Widespread Prescription Pain Pill Addiction
Devastating Impact of Pain Pill Addiction
Currently, there is a deadly, growing epidemic of prescription pain pill abuse. While many people use painkillers for legitimate medical purposes, the misuse and abuse of these pills has become a growing cause for concern. The Centers for Disease Control (CDC) reports an unprecedented rise in prescription pill abuse, which mirrors a 300% increase in the sales of these painkillers since 1999. To put this number into perspective, the CDC states that “enough prescription painkillers were prescribed in 2010 to medicate every American adult around-the-clock for one month.” The report goes on to note 12 million people reported non-medical use of pain pills in 2010, with nearly 15,000 people dying every year from overdoses involving prescription painkillers.
While pain pills serve the purpose of alleviating pain from a wide variety of conditions, they also produce a euphoric effect that can be highly addictive. Prescription painkillers, such as Oxycontin, Vicadin, and Hydrocodone, are opioids that work on the same receptors as heroin. Patients who are prescribed pain pills for legitimate reasons are not immune to their highly addictive nature, though if they use them as prescribed they are less likely to develop addiction. These patients are advised to adhere to prescribed uses closely, as well as to store these strong medications in a way that makes them inaccessible to others who might abuse them. More than 3 out of 4 people who misuse prescription pain pills are using medications prescribed for someone else. The most common way for people to gain access to prescription painkillers is from a family member. The National Institute on Drug Abuse (NIDA) reports nearly 1 in 12 high school seniors have used Vicodin for non-medical purposes, and 1 in 20 have misused Oxycontin.
Misconceptions about the safety of these pills, because they are prescribed, has contributed to this growing problem. Increased availability has also been a factor. In order to prevent prescription pill abuse and help those who are already struggling with prescription pill addiction, greater awareness is needed on the part of prescribing doctors, patients, and the general population. In January, Vermont governor Peter Shumlin devoted his entire annual State of the State address to this very topic, referring to a “full-blown heroin crisis” in his state. “In every corner of our state, heroin and opiate drug addiction threatens us,” he said.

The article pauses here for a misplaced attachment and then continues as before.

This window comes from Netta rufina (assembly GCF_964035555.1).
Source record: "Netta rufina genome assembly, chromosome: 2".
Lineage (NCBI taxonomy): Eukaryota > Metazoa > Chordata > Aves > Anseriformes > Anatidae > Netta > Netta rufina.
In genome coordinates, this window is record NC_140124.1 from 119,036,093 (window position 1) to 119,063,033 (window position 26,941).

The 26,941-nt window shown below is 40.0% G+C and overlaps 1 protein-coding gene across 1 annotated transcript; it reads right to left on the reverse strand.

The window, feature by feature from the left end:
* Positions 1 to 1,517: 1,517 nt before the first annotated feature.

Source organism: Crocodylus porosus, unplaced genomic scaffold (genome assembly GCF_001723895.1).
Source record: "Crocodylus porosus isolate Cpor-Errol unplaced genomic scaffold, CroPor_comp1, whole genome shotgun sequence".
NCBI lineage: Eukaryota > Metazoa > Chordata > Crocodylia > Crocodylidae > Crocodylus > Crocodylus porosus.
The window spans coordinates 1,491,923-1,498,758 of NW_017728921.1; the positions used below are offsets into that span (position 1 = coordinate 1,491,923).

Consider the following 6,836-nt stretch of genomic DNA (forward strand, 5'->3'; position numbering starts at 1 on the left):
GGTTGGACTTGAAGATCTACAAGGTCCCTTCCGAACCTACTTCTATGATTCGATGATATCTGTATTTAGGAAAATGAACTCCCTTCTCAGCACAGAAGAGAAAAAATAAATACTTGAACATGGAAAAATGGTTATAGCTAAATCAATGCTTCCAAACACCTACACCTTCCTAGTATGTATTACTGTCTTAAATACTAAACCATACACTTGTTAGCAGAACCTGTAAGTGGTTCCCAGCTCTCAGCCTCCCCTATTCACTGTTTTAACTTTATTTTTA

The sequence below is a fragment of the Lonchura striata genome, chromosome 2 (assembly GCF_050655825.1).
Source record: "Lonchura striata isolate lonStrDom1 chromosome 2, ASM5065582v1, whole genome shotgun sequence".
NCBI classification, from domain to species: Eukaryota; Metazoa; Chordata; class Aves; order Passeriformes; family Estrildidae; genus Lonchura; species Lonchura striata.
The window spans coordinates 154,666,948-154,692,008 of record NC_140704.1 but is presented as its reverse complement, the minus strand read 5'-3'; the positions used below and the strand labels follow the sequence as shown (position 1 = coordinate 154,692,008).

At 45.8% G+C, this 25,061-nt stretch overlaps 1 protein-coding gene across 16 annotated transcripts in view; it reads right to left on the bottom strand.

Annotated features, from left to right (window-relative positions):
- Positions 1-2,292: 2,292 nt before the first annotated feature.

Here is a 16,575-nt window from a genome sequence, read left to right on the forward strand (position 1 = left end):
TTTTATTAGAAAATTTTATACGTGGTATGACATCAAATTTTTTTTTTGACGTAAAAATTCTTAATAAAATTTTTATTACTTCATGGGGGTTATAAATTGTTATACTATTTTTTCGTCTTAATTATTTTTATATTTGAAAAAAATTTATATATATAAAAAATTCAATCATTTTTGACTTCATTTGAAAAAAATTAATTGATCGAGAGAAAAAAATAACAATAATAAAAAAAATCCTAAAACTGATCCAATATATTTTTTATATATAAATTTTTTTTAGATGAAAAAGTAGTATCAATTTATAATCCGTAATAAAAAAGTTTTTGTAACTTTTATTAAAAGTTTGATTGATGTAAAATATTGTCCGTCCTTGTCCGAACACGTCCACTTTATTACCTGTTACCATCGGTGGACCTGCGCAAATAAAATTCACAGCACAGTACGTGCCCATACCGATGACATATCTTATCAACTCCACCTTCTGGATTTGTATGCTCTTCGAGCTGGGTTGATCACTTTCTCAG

Most states, including Texas, have now enacted some form of legislation in response to escalating opioid abuse and overdose statistics. With heroin use on the rise, and many heroin users reporting use of prescription painkillers prior to first use of heroin, this problem takes on new layers of risk to public health. Heroin use, particularly intravenous injection, carries additional risks for communicable diseases.
Signs of Painkiller / Opiate Addiction
When a person uses prescription painkillers as prescribed and only for the purposes of relieving pain, they are much less likely to develop dependence. Use of pain pills that goes beyond prescribed dosages or for purposes other than relief of pain is opiate abuse. Such “other” purposes might include wanting to experience the euphoria opiates can induce or wanting to alleviate anxiety. If a person experiences symptoms of withdrawal upon stopping the drug or requires greater amounts to produce the same results, this is a sign chemical dependency is setting in. Compulsive behavior aimed at attaining the drug, experiencing cravings, and continuing to use despite negative consequences (such as legal, employment, and/or relationship problems) are red flags for addiction. If a person is going to more than one doctor in order to obtain prescriptions, this can also indicate an abusive pattern.
Treatment for Pain Pill / Opiate Abuse
Medications, such as Suboxone (buprenorphine + naloxone), can assist chemically dependent opioid users in the process of detoxifying from the drug by gradually stepping-down levels of opioids in the body and curbing cravings. In some instances, Suboxone can be used for long-term maintenance therapy. However, addiction is a multi-dimensional condition. Beyond physical dependence, there are psychological aspects that need to be addressed to sustain lasting rehabilitation. Opiates are tied to the pleasure center of the brain, which impacts a person’s motivations and the identification of stimuli that produce rewards. Excessive use of opiates effectively hijacks this natural reward system in the brain, directing disproportionate and unhealthy levels of thought and behavior toward the goal of obtaining the opiate-reward. Therapeutic approaches, such as cognitive-behavioral therapy, can facilitate awareness around the patterns of addictive thought and behavior that have developed around this dysfunctional reward system, replacing them with healthier thoughts, behaviors, and reward mechanisms. Chemical dependency education, relapse prevention awareness & techniques, and the development of strong social support are all important facets of lasting recovery from addiction.
If you or your loved one is struggling with opiate addiction, there are many treatment options available to you. It’s important to talk with a professional who can assess the problem and develop a treatment plan that meets your unique needs.